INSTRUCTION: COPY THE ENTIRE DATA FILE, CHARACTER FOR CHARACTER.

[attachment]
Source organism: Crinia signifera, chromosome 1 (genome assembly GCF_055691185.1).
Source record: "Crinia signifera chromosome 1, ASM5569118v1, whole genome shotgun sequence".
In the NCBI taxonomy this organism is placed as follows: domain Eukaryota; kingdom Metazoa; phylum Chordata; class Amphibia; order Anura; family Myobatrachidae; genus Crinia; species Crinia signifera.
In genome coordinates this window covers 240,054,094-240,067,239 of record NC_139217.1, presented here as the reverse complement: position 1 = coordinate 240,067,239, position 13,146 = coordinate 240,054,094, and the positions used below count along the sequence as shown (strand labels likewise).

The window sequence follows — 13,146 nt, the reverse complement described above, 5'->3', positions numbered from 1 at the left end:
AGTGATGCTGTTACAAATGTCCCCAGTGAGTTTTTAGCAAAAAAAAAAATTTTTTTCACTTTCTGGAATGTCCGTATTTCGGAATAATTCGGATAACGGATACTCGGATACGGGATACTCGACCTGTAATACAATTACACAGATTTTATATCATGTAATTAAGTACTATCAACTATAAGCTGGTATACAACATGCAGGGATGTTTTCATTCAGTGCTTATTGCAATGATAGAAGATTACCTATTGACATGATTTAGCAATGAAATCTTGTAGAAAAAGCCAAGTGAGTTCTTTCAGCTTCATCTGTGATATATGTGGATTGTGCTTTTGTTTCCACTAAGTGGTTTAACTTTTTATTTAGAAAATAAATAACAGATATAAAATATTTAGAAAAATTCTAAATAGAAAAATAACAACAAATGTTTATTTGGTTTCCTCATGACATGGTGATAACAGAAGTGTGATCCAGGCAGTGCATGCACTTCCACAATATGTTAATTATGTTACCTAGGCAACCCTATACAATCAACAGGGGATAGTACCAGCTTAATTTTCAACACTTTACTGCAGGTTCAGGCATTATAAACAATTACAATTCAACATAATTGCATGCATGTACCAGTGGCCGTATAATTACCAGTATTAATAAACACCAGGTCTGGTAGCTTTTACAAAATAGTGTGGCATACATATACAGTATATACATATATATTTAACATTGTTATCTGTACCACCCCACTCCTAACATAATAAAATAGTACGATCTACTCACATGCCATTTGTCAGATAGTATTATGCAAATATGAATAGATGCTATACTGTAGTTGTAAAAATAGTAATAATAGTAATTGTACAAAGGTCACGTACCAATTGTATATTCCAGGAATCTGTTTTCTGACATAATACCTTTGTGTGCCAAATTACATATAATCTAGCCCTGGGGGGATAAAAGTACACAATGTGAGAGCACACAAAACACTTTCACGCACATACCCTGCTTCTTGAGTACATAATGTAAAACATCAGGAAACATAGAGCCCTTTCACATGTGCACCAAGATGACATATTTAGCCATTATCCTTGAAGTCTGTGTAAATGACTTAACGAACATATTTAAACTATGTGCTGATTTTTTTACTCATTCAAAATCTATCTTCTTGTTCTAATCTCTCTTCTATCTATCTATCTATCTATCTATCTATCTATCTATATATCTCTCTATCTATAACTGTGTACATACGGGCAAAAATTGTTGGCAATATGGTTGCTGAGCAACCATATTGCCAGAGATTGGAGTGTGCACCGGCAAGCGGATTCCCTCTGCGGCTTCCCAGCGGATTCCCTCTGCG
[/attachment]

Source organism: Crinia signifera, chromosome 1 (genome assembly GCF_055691185.1).
Source record: "Crinia signifera chromosome 1, ASM5569118v1, whole genome shotgun sequence".
In the NCBI taxonomy this organism is placed as follows: domain Eukaryota; kingdom Metazoa; phylum Chordata; class Amphibia; order Anura; family Myobatrachidae; genus Crinia; species Crinia signifera.
In genome coordinates this window covers 240,054,094-240,067,239 of record NC_139217.1, presented here as the reverse complement: position 1 = coordinate 240,067,239, position 13,146 = coordinate 240,054,094, and the positions used below count along the sequence as shown (strand labels likewise).

The window sequence follows — 13,146 nt, the reverse complement described above, 5'->3', positions numbered from 1 at the left end:
AGTGATGCTGTTACAAATGTCCCCAGTGAGTTTTTAGCAAAAAAAAAAATTTTTTTCACTTTCTGGAATGTCCGTATTTCGGAATAATTCGGATAACGGATACTCGGATACGGGATACTCGACCTGTAATACAATTACACAGATTTTATATCATGTAATTAAGTACTATCAACTATAAGCTGGTATACAACATGCAGGGATGTTTTCATTCAGTGCTTATTGCAATGATAGAAGATTACCTATTGACATGATTTAGCAATGAAATCTTGTAGAAAAAGCCAAGTGAGTTCTTTCAGCTTCATCTGTGATATATGTGGATTGTGCTTTTGTTTCCACTAAGTGGTTTAACTTTTTATTTAGAAAATAAATAACAGATATAAAATATTTAGAAAAATTCTAAATAGAAAAATAACAACAAATGTTTATTTGGTTTCCTCATGACATGGTGATAACAGAAGTGTGATCCAGGCAGTGCATGCACTTCCACAATATGTTAATTATGTTACCTAGGCAACCCTATACAATCAACAGGGGATAGTACCAGCTTAATTTTCAACACTTTACTGCAGGTTCAGGCATTATAAACAATTACAATTCAACATAATTGCATGCATGTACCAGTGGCCGTATAATTACCAGTATTAATAAACACCAGGTCTGGTAGCTTTTACAAAATAGTGTGGCATACATATACAGTATATACATATATATTTAACATTGTTATCTGTACCACCCCACTCCTAACATAATAAAATAGTACGATCTACTCACATGCCATTTGTCAGATAGTATTATGCAAATATGAATAGATGCTATACTGTAGTTGTAAAAATAGTAATAATAGTAATTGTACAAAGGTCACGTACCAATTGTATATTCCAGGAATCTGTTTTCTGACATAATACCTTTGTGTGCCAAATTACATATAATCTAGCCCTGGGGGGATAAAAGTACACAATGTGAGAGCACACAAAACACTTTCACGCACATACCCTGCTTCTTGAGTACATAATGTAAAACATCAGGAAACATAGAGCCCTTTCACATGTGCACCAAGATGACATATTTAGCCATTATCCTTGAAGTCTGTGTAAATGACTTAACGAACATATTTAAACTATGTGCTGATTTTTTTACTCATTCAAAATCTATCTTCTTGTTCTAATCTCTCTTCTATCTATCTATCTATCTATCTATCTATCTATCTATATATCTCTCTATCTATAACTGTGTACATACGGGCAAAAATTGTTGGCAATATGGTTGCTGAGCAACCATATTGCCAGAGATTGGAGTGTGCACCGGCAAGCGGATTCCCTCTGCGGCTTCCCAGCGGATTCCCTCTGCG